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Performance Based Funding & Social Mobility

Posted in Ethics, Philosophy, Universities & Colleges by Michael LaBossiere on October 19, 2015

Once upon a time, the animals gathered together to decide which of them was the very best. After some deliberation and braying, barking and squawking of opinions, the wisest of the animals realized that they would need a set of standards to decide the best.

All the animals readily agreed, even the grumpy wolverine. A horse raised the question of what standards to use and each animal rushed to answer. The wisest animal quickly restored order and said that each animal should speak in order as selected by drawing lots. The animals recognized this as fair, though the lion did make some noises about the prerogatives of royalty.

Cheetah went first and stated that the only sensible standard was speed in a sprint. The bat went next, insisting that the ability to fly in the dark and hang upside down were the only sensible measures. And so each animal proposed standards that suited them best. Each was enraged when its standard was not accepted and this is why, to this day, that animals no longer speak to each other.

 

Rankings are very important to academic institutes—and not just in regards to their sports teams. Colleges and universities battle in the academic rankings for the prestige, to impress parents into sending their kids to schools befitting their rank, and to justify those sweet administrative salaries. Some schools are also forced to engage in the blood sport that is performance based funding. My university, Florida A&M University, is one of these schools.

As I have noted in previous essays on performance based funding, Florida A&M University (FAMU) has fared poorly under the standards imposed by the state legislature. To be specific, FAMU has been ranked last since 2013. The punishment is, of course, a reduction in funding. In contrast, the University of Florida has been winning this contest by a significant margin, thus enjoying the fruits (and cash) of victory. The University of South Florida placed second and the University of Central Florida placed third.

The standards used for performance based funding are, I have argued previously, unfair. I will not argue this point here, but will note that the standards used are obviously not the only ones that can be used to rank a university.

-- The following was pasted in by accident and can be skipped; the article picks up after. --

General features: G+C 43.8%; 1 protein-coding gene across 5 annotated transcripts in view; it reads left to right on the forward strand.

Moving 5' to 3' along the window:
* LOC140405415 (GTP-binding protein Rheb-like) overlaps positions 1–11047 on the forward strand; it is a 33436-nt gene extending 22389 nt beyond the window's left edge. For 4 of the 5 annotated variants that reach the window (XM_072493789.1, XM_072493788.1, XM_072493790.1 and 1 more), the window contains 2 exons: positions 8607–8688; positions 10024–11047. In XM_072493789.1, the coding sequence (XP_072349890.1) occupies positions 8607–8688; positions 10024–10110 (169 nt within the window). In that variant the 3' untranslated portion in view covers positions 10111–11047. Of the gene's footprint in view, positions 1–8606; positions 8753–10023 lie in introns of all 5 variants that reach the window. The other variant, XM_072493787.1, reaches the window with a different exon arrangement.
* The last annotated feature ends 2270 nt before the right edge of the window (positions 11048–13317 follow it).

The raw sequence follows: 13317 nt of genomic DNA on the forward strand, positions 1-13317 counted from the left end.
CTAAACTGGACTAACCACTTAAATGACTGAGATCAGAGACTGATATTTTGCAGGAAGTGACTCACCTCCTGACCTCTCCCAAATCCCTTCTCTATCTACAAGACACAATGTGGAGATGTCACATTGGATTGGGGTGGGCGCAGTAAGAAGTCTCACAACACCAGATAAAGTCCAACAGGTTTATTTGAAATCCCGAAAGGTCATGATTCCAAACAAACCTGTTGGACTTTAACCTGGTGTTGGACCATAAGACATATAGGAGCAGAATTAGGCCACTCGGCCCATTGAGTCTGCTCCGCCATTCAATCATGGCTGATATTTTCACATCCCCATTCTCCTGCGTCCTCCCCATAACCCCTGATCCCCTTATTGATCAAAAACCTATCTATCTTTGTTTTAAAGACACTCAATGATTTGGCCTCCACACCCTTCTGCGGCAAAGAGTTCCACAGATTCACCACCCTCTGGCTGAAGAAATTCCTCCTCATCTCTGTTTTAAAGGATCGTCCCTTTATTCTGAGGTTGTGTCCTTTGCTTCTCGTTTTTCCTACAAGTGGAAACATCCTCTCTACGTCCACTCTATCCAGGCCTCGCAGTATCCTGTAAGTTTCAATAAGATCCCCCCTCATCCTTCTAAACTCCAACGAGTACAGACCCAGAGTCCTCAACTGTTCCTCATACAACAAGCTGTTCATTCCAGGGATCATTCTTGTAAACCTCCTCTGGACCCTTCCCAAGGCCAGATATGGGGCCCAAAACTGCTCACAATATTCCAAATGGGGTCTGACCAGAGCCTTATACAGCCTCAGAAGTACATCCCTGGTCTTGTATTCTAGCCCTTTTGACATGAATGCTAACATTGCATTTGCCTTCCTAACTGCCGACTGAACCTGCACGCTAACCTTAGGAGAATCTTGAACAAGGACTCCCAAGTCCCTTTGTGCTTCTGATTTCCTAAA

One interesting way to rank colleges and universities is to consider one of their historical purposes: to enable social mobility through education. As many others have argued, education has long served as a key means of social mobility. The idea that people can rise from humble (that is economically disadvantaged) beginnings through a college degree has long been a part of the mythology of the American Dream.  It is certainly a part of my family story. The rhetoric of politicians is also heavily laden with words praising and calling for upward mobility and success. Given the importance of social mobility in traditional American values, mythology and rhetoric, it seems reasonable to consider that an important measure of a university’s success.

Conveniently enough, CollegeNET has created a Social Mobility Index that ranks schools in terms of weighted assessment of tuition, the economic background of students, the graduation rate, early career salary and the endowment of the institution. Roughly put, the better a school does in regards to social mobility (enabling people to move upwards via education) the better its SMI.

While FAMU is ranked last by the state’s performance based funding standards, it ranks 19th in the United States in terms of its SMI. FAMU ranks well because 52.8% of the students are low income, the tuition is relatively affordable ($5,785), and the median early career salary is a respectable $45,900.  68% of the freshmen have Pell Grants and 77.8% of them are lower income students. On the minus side, FAMU has a graduation rate of 40.9% and an endowment of only $80 million.